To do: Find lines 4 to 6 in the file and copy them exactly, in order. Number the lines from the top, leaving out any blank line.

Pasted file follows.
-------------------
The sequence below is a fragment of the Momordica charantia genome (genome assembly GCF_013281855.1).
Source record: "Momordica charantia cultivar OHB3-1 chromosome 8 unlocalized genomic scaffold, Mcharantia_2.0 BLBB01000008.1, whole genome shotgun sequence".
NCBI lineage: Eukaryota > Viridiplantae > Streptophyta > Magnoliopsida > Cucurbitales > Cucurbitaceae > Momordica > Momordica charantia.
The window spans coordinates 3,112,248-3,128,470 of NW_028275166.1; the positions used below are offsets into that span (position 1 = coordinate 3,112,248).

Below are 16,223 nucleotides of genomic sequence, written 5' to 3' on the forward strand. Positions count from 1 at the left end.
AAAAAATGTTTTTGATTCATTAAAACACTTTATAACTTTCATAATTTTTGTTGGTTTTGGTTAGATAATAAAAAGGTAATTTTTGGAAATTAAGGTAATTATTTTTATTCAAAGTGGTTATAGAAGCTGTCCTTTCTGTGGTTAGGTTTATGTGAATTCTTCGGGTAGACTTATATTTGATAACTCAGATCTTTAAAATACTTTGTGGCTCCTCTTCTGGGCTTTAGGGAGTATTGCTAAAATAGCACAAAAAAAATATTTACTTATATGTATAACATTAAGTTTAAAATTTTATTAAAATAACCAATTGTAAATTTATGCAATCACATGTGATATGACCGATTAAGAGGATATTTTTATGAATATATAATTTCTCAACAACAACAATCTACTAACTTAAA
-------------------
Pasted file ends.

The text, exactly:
The window spans coordinates 3,112,248-3,128,470 of NW_028275166.1; the positions used below are offsets into that span (position 1 = coordinate 3,112,248).

Below are 16,223 nucleotides of genomic sequence, written 5' to 3' on the forward strand. Positions count from 1 at the left end.
AAAAAATGTTTTTGATTCATTAAAACACTTTATAACTTTCATAATTTTTGTTGGTTTTGGTTAGATAATAAAAAGGTAATTTTTGGAAATTAAGGTAATTATTTTTATTCAAAGTGGTTATAGAAGCTGTCCTTTCTGTGGTTAGGTTTATGTGAATTCTTCGGGTAGACTTATATTTGATAACTCAGATCTTTAAAATACTTTGTGGCTCCTCTTCTGGGCTTTAGGGAGTATTGCTAAAATAGCACAAAAAAAATATTTACTTATATGTATAACATTAAGTTTAAAATTTTATTAAAATAACCAATTGTAAATTTATGCAATCACATGTGATATGACCGATTAAGAGGATATTTTTATGAATATATAATTTCTCAACAACAACAATCTACTAACTTAAA